“I came to make sure everything was all right.”

“I’m fine. Get lost.”

It’s not like we’ve ever been the best of friends, but it still isn’t fun to be rebuffed like that. I cast around for something else to say and my gaze fell to the floor again. The floor and those little plastic sticks. Then a scrap of crumpled packet caught my eye – …Test – and I put the pieces together. I blinked, then quietly closed the door behind me. No wonder she was hiding.

“Jersey, are you pregnant?” There was a little part of me that soared at the idea. If someone else was pregnant, maybe it would be a little less weird for me to be carrying a baby too. I could have someone to share the journey with.

She huffed and shoved herself to her feet. She moves in short, hard bursts, with more effort than grace, and she stamped as she stood up. She’s about my height, but always seems bigger.

“No, I’m not.”

She seemed furious in a way that didn’t fit the words. The Jersey I had grown to know would despise being pregnant; she isn’t that kind of girl. Until recently, when she started latching onto Jonah, I wasn’t even sure that she liked men.

Then I looked at the mess on the floor again. There were a lot of them, twenty maybe, all torn open and used. How long has she been doing this, coming in here and checking? Because she was afraid she was pregnant, or to see if it had happened yet?

She was trying to push past me to get to the door, but I caught her arm. It was there when I looked into her face: the fear, buried deep under the angry barriers she keeps up.

“Are you trying to get pregnant?”

She tore her arm out of my hand hard enough to make my fingers smart. “It’s none of your business.”


“It’s the only thing that works! Okay? Are you happy? The only thing.”

I stared at her, at a loss for what she meant for the longest time. Then I remembered the Sickness. Jersey was burned by the rain weeks ago – months now? – and must be due to get Sick soon. The only person to survive it – to get burned and never get Sick – was Sally. The baby was blamed, and now here was our punch-happy tomboy trying to get pregnant. To save her own life.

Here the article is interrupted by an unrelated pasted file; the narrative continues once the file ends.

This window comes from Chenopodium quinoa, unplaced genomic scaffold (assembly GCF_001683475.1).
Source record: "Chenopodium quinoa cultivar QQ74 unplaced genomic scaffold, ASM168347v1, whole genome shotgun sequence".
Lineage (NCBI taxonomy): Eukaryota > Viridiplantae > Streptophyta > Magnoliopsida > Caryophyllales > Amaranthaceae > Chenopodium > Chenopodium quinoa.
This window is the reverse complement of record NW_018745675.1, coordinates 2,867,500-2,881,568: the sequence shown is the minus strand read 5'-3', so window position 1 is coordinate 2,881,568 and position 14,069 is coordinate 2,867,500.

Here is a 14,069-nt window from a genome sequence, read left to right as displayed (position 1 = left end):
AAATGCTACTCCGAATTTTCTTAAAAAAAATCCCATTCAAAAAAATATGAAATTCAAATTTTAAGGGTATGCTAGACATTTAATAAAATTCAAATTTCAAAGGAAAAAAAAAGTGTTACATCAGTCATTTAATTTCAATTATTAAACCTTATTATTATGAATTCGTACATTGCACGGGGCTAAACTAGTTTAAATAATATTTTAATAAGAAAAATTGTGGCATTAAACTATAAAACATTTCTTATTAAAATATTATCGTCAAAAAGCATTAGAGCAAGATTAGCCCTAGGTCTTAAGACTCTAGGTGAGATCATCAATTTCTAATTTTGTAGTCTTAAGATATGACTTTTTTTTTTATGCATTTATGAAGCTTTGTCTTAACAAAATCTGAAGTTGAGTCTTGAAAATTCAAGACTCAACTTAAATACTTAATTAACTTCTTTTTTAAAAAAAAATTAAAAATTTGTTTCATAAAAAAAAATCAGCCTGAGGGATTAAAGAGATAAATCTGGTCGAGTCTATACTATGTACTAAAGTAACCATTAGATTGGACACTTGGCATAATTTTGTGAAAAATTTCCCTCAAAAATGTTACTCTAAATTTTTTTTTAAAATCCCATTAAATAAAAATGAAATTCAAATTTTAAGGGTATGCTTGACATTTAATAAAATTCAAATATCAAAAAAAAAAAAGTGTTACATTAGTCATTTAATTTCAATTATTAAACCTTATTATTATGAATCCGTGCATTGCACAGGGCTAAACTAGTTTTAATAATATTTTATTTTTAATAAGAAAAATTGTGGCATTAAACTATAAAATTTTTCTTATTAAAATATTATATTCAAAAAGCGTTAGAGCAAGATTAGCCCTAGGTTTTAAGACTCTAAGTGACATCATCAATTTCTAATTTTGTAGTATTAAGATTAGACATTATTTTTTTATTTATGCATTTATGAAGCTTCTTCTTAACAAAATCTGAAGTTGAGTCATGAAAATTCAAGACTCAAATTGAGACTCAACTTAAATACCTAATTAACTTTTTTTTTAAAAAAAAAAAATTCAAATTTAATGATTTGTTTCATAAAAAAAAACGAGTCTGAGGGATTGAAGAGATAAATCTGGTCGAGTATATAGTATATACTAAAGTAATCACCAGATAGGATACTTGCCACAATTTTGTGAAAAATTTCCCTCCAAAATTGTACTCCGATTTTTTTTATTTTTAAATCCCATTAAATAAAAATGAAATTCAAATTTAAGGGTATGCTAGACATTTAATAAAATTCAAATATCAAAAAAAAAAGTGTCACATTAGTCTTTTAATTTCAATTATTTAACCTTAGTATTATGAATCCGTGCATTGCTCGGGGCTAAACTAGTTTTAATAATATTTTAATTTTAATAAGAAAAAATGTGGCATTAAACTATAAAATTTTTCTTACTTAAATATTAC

It made perfect sense, but it still made me feel ill. She must be so scared; the negative tests on the floor were testament to that. She saw my expression change and hated it. She isn’t close to anyone, isn’t used to sharing this kind of stuff.

“Is there anything I can do?”

“Not to be funny, Faith, but you don’t exactly have the equipment I need. So unless you want to lend Matt to me, the best thing you can do is stay out of it.”

Hell no. “Have you talked to Masterson?”

“Are you kidding?”

I didn’t blame her – I wouldn’t wish that examination on anyone, not from him and his cold hands. “You might want to think about it. I–” I looked at her and knew there wasn’t anything I could give her. Helplessness blossomed in my chest in a lukewarm seeping. “Good luck,” I wished her instead. It was the best I could offer.

Her shoulders slumped a tiny bit – this weighed on her more than she could hide. I tried not to think about how pale she looked, or about how she didn’t look well. I stepped aside and she stamped past me. The door bounced off the wall, wavering like it was sorry it got in her way, and she was gone.

It wasn’t until afterwards that I realised she had no idea that I was pregnant. I’m glad of it now. I don’t need another person throwing resentment at me, and I wouldn’t blame her for it. I’m terrified to have this baby and she’s terrified not to have one. Luck isn’t fair.

I can’t give her what she’s looking for, but I hope she finds it.